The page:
Thus, making a resin film fully microporous by stretching requires amply creating crystalline sites where stress is concentrated during film stretching. At the same time, a certain level of toughness is also required so as to avoid film breakage during stretching. However, it has been difficult in the art to obtain, from high-melting point polyolefins such as poly(4-methyl-1-pentene), films that can be fully made microporous by stretching without causing, breakage while it is stretched.

It is therefore an object of the present invention to provide poly(4-methyl-1-pentene) resin compositions that can be made microporous by stretching more easily than conventional high-melting point polyolefins. It is another object of the present invention to provide poly(4-methyl-1-pentene) resin compositions that offer a good balance between micropore formability and toughness so as to avoid film breakage during stretching. It is still another object of the present invention to provide films and microporous films that contain the poly(4-methyl-1-pentene) resin compositions so that their shape remains stable even when exposed to high temperatures and thus can enable the cathode and anode to be electrically insulated from each other, and battery separators including the microporous films such as lithium-ion battery separators.

Solution to Problem

The inventors conducted extensive studies to solve the aforementioned problems pertinent in the art and, as a result, established that a poly(4-methyl-1-pentene) resin composition which contains specific amounts of copolymer (B) formed of 4-methyl-1-pentene and C2-20 α-olefin, and either nucleating agent (C) or 4-methyl-1-pentene homopolymer (A) offers a good balance between micropore formability and toughness, wherein micropore formability is a property that makes the resin composition fully microporous by stretching, and toughness is a property that prevents breakage of the film during stretching. The inventors also established that the resultant film has a high porosity. The inventors thus completed the present invention.

A first aspect of the present invention relates to poly(4-methyl-1-pentene) resin compositions given below.

[1] A poly(4-methyl-1-pentene) resin composition including:

0-90 parts by mass of 4-methyl-1-pentene homopolymer (A); and

10-100 parts by mass of 4-methyl-1-pentene copolymer (B) which has a unit derived from 4-methyl-1-pentene and a unit derived from a C2-20 α-olefin other than 4-methyl-1-pentene, the total amount of homopolymer (A) and copolymer (B) being 100 parts by mass,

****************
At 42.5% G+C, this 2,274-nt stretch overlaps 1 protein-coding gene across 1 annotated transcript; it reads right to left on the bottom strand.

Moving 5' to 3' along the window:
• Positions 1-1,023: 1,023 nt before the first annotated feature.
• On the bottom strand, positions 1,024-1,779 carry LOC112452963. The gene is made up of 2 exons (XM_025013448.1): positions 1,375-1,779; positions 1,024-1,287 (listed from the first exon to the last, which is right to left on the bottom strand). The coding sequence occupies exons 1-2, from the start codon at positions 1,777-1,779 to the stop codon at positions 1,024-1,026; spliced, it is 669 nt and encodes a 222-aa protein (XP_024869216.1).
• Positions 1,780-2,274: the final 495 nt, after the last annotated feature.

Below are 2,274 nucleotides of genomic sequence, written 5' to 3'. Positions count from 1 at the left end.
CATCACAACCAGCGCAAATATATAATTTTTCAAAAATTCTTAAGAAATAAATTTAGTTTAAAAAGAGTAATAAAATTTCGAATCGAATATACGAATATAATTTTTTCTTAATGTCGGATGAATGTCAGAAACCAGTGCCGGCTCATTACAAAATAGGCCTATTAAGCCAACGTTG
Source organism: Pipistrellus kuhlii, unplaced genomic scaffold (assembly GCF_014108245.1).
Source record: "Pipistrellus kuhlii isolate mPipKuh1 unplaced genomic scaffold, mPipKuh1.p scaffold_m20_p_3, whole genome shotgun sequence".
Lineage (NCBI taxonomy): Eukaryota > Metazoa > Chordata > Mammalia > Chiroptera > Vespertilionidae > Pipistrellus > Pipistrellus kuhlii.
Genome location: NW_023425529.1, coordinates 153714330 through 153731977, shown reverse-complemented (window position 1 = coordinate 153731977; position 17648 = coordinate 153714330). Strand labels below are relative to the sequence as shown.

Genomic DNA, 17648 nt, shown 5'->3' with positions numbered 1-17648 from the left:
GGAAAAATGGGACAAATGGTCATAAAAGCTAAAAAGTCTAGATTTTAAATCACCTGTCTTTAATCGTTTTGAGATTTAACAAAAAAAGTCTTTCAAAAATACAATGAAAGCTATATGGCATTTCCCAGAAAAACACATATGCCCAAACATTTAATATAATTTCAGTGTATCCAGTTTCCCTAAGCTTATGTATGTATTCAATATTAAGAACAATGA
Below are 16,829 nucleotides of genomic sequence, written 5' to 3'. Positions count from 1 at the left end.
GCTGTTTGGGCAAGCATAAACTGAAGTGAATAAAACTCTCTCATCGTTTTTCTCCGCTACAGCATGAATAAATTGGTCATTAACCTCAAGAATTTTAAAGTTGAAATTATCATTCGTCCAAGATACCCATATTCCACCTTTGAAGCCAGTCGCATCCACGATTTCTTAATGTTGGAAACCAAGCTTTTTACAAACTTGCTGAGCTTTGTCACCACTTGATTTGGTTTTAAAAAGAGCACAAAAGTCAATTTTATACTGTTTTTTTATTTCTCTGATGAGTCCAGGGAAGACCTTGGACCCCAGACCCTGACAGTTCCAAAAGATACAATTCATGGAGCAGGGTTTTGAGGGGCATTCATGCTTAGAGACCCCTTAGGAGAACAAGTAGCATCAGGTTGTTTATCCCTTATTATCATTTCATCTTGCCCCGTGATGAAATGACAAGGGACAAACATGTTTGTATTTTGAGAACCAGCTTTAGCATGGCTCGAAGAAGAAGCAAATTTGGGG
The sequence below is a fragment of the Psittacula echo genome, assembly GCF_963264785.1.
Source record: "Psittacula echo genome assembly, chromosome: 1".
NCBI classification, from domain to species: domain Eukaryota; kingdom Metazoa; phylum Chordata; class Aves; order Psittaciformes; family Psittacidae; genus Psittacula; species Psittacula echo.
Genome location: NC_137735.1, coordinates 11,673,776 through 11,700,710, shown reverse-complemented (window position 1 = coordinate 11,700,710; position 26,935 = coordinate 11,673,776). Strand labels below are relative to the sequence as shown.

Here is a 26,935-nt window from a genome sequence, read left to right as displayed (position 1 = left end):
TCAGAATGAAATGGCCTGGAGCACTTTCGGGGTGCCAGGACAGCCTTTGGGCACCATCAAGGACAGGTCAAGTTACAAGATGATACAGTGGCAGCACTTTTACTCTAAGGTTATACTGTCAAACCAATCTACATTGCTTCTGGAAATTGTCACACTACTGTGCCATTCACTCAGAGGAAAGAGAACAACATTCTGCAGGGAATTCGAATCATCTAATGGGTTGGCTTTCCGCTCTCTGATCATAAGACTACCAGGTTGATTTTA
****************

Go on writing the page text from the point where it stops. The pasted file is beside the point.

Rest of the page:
wherein the amount of the unit derived from a C2-20 α-olefin other than 4-methyl-1-pentene is 0.1-2.1 mass % based on the total amount of 4-methyl-1-pentene homopolymer (A) and 4-methyl-1-pentene copolymer (B), and

the resin composition further comprises 0.1-800 ppm of nucleating agent (C) based on the total weight of 4-methyl-1-pentene homopolymer (A) and 4-methyl-1-pentene copolymer (B).

[2] The poly(4-methyl-1-pentene) resin composition according to [1] above, wherein the resin composition comprises 5-90 parts by mass of 4-methyl-1-pentene homopolymer (A) and 10-95 parts by mass of 4-methyl-1-pentene copolymer (B), and the amount of the unit derived from a C2-20 α-olefin other than 4-methyl-1-pentene is 0.1-2.0 mass % based on the total amount of 4-methyl-1-pentene homopolymer (A) and 4-methyl-1-pentene copolymer (B).
[3] The poly(4-methyl-1-pentene) resin composition according to [1] or [2] above, wherein the resin composition comprises 15-50 parts by mass of 4-methyl-1-pentene copolymer (B).
[4] The poly(4-methyl-1-pentene) resin composition according to [1] above, wherein the resin composition comprises 100 parts by mass of 4-methyl-1-pentene copolymer (B).
[5] The poly(4-methyl-1-pentene) resin composition according to any one of [1] to [4] above, wherein the amount of nucleating agent (C) is 0.1-100 ppm based on the total weight of 4-methyl-1-pentene homopolymer (A) and 4-methyl-1-pentene copolymer (B).
[6] The poly(4-methyl-1-pentene) resin composition according to any one of [1] to [5] above, wherein nucleating agent (C) is at least one compound selected from the group consisting of sodium 2,2-methylenebis(4,6-di-tert-butylphenyl) phosphate, aluminum tris(p-tert-butylbenzoate), stearate, bis(p-methylbenzylidene) sorbitol, bis(4-ethylbenzylidene) sorbitol, talc, calcium carbonate and hydrotalcite.

A second aspect of the present invention relates to films, microporous films, battery separators and lithium-ion batteries given below.

[7] A film made of the poly(4-methyl-1-pentene) resin composition according to any one of [1] to [6] above.

[8] The film according to [7] above, wherein the film has micropores formed therein.

[9] A microporous film made of a poly(4-methyl-1-pentene) resin composition, the resin composition including:

5-90 parts by mass of 4-methyl-1-pentene homopolymer (A); and